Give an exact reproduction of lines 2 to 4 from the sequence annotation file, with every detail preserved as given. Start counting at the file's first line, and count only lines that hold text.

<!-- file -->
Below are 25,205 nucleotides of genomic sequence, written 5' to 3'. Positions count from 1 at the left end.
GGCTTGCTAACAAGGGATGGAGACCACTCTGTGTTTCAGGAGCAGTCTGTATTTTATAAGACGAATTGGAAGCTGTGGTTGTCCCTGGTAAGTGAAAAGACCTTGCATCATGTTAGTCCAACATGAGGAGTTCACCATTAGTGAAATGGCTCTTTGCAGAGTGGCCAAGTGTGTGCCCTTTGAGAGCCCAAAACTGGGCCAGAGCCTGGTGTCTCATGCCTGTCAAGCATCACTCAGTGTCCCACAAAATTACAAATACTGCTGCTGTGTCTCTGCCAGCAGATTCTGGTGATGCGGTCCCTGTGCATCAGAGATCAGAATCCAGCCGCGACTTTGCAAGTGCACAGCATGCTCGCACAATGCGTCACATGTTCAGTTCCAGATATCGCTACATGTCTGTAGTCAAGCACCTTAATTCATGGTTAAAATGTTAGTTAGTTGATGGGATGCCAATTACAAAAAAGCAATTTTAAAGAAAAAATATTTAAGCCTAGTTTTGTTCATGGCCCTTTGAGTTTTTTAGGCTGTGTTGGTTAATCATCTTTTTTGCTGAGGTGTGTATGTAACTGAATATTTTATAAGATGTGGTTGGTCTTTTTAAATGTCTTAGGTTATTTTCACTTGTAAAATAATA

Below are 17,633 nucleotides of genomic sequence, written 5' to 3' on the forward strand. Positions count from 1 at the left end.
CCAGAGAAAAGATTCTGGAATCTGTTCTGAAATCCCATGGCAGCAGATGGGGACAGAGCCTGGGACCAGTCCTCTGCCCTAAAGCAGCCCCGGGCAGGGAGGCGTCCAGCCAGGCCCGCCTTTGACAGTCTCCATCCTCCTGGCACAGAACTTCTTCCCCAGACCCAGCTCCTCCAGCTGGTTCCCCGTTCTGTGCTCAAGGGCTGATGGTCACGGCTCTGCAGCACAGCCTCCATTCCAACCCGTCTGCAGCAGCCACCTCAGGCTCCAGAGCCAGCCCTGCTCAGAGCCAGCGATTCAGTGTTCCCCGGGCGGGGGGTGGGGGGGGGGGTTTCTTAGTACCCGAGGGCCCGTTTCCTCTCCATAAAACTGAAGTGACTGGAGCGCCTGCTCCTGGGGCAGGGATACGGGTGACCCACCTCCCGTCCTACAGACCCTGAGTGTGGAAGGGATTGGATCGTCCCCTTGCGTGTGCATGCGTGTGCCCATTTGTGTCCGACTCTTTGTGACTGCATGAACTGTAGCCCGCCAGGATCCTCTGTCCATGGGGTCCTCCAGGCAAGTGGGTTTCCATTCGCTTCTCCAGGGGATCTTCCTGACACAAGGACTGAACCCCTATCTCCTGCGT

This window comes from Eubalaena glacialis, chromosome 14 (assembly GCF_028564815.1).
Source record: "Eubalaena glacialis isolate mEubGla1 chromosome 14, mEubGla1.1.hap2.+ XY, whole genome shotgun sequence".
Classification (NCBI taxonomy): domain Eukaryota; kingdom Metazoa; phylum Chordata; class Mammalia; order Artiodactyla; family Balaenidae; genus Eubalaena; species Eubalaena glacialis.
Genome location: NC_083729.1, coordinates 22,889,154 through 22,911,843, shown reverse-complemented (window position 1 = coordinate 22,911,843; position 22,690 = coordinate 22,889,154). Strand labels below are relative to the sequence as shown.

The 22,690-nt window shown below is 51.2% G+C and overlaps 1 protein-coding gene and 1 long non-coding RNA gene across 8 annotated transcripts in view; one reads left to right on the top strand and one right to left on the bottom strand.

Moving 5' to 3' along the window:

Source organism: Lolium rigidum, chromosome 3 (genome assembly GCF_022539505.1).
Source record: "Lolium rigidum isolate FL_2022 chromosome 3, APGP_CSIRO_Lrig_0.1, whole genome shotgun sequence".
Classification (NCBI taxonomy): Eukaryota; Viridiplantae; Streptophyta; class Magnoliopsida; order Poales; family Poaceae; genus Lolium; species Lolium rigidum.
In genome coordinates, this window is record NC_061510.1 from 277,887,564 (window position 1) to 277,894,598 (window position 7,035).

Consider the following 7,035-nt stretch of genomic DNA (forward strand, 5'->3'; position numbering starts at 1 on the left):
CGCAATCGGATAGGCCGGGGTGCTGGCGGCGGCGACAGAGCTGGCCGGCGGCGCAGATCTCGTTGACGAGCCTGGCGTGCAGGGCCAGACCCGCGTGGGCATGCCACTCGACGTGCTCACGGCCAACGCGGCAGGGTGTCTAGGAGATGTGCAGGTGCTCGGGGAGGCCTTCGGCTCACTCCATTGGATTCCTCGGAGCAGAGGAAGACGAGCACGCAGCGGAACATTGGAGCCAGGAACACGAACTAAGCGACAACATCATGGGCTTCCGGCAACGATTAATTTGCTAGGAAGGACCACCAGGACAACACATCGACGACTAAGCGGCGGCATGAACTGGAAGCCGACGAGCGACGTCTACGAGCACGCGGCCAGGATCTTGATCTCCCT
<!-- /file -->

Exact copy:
GGCTTGCTAACAAGGGATGGAGACCACTCTGTGTTTCAGGAGCAGTCTGTATTTTATAAGACGAATTGGAAGCTGTGGTTGTCCCTGGTAAGTGAAAAGACCTTGCATCATGTTAGTCCAACATGAGGAGTTCACCATTAGTGAAATGGCTCTTTGCAGAGTGGCCAAGTGTGTGCCCTTTGAGAGCCCAAAACTGGGCCAGAGCCTGGTGTCTCATGCCTGTCAAGCATCACTCAGTGTCCCACAAAATTACAAATACTGCTGCTGTGTCTCTGCCAGCAGATTCTGGTGATGCGGTCCCTGTGCATCAGAGATCAGAATCCAGCCGCGACTTTGCAAGTGCACAGCATGCTCGCACAATGCGTCACATGTTCAGTTCCAGATATCGCTACATGTCTGTAGTCAAGCACCTTAATTCATGGTTAAAATGTTAGTTAGTTGATGGGATGCCAATTACAAAAAAGCAATTTTAAAGAAAAAATATTTAAGCCTAGTTTTGTTCATGGCCCTTTGAGTTTTTTAGGCTGTGTTGGTTAATCATCTTTTTTGCTGAGGTGTGTATGTAACTGAATATTTTATAAGATGTGGTTGGTCTTTTTAAATGTCTTAGGTTATTTTCACTTGTAAAATAATA

Below are 17,633 nucleotides of genomic sequence, written 5' to 3' on the forward strand. Positions count from 1 at the left end.
CCAGAGAAAAGATTCTGGAATCTGTTCTGAAATCCCATGGCAGCAGATGGGGACAGAGCCTGGGACCAGTCCTCTGCCCTAAAGCAGCCCCGGGCAGGGAGGCGTCCAGCCAGGCCCGCCTTTGACAGTCTCCATCCTCCTGGCACAGAACTTCTTCCCCAGACCCAGCTCCTCCAGCTGGTTCCCCGTTCTGTGCTCAAGGGCTGATGGTCACGGCTCTGCAGCACAGCCTCCATTCCAACCCGTCTGCAGCAGCCACCTCAGGCTCCAGAGCCAGCCCTGCTCAGAGCCAGCGATTCAGTGTTCCCCGGGCGGGGGGTGGGGGGGGGGGTTTCTTAGTACCCGAGGGCCCGTTTCCTCTCCATAAAACTGAAGTGACTGGAGCGCCTGCTCCTGGGGCAGGGATACGGGTGACCCACCTCCCGTCCTACAGACCCTGAGTGTGGAAGGGATTGGATCGTCCCCTTGCGTGTGCATGCGTGTGCCCATTTGTGTCCGACTCTTTGTGACTGCATGAACTGTAGCCCGCCAGGATCCTCTGTCCATGGGGTCCTCCAGGCAAGTGGGTTTCCATTCGCTTCTCCAGGGGATCTTCCTGACACAAGGACTGAACCCCTATCTCCTGCGT